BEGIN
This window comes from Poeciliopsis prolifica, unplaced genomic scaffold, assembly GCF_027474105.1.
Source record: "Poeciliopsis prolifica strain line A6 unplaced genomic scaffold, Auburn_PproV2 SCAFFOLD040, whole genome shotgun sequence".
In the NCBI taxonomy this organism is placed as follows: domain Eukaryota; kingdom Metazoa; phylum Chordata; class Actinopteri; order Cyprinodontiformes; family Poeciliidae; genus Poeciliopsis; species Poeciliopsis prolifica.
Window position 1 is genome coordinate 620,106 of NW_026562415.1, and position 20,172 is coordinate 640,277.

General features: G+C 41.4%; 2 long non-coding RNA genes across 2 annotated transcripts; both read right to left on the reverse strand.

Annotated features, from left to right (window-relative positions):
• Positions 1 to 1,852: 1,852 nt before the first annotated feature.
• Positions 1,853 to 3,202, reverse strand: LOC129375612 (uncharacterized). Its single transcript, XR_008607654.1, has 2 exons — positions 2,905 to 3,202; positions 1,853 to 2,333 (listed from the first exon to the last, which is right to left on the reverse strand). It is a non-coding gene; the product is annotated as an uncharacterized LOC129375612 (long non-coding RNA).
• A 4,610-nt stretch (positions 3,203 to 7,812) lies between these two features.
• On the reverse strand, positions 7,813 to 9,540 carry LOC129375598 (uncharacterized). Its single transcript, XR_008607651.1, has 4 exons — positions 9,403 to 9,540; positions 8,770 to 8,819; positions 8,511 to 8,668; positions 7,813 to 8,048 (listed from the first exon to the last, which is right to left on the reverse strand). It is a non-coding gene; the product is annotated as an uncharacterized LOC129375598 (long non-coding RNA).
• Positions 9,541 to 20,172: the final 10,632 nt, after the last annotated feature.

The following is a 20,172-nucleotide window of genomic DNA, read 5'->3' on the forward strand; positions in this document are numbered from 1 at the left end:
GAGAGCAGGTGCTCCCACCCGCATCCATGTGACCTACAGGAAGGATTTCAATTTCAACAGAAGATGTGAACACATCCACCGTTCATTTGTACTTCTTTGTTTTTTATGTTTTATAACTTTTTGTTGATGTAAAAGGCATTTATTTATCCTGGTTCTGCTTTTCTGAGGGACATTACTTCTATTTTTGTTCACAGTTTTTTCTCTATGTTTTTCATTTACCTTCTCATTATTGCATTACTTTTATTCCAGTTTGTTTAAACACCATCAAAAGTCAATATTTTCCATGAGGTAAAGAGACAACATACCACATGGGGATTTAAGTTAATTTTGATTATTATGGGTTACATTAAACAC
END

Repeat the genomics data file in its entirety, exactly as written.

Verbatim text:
This window comes from Poeciliopsis prolifica, unplaced genomic scaffold, assembly GCF_027474105.1.
Source record: "Poeciliopsis prolifica strain line A6 unplaced genomic scaffold, Auburn_PproV2 SCAFFOLD040, whole genome shotgun sequence".
In the NCBI taxonomy this organism is placed as follows: domain Eukaryota; kingdom Metazoa; phylum Chordata; class Actinopteri; order Cyprinodontiformes; family Poeciliidae; genus Poeciliopsis; species Poeciliopsis prolifica.
Window position 1 is genome coordinate 620,106 of NW_026562415.1, and position 20,172 is coordinate 640,277.

General features: G+C 41.4%; 2 long non-coding RNA genes across 2 annotated transcripts; both read right to left on the reverse strand.

Annotated features, from left to right (window-relative positions):
• Positions 1 to 1,852: 1,852 nt before the first annotated feature.
• Positions 1,853 to 3,202, reverse strand: LOC129375612 (uncharacterized). Its single transcript, XR_008607654.1, has 2 exons — positions 2,905 to 3,202; positions 1,853 to 2,333 (listed from the first exon to the last, which is right to left on the reverse strand). It is a non-coding gene; the product is annotated as an uncharacterized LOC129375612 (long non-coding RNA).
• A 4,610-nt stretch (positions 3,203 to 7,812) lies between these two features.
• On the reverse strand, positions 7,813 to 9,540 carry LOC129375598 (uncharacterized). Its single transcript, XR_008607651.1, has 4 exons — positions 9,403 to 9,540; positions 8,770 to 8,819; positions 8,511 to 8,668; positions 7,813 to 8,048 (listed from the first exon to the last, which is right to left on the reverse strand). It is a non-coding gene; the product is annotated as an uncharacterized LOC129375598 (long non-coding RNA).
• Positions 9,541 to 20,172: the final 10,632 nt, after the last annotated feature.

The following is a 20,172-nucleotide window of genomic DNA, read 5'->3' on the forward strand; positions in this document are numbered from 1 at the left end:
GAGAGCAGGTGCTCCCACCCGCATCCATGTGACCTACAGGAAGGATTTCAATTTCAACAGAAGATGTGAACACATCCACCGTTCATTTGTACTTCTTTGTTTTTTATGTTTTATAACTTTTTGTTGATGTAAAAGGCATTTATTTATCCTGGTTCTGCTTTTCTGAGGGACATTACTTCTATTTTTGTTCACAGTTTTTTCTCTATGTTTTTCATTTACCTTCTCATTATTGCATTACTTTTATTCCAGTTTGTTTAAACACCATCAAAAGTCAATATTTTCCATGAGGTAAAGAGACAACATACCACATGGGGATTTAAGTTAATTTTGATTATTATGGGTTACATTAAACAC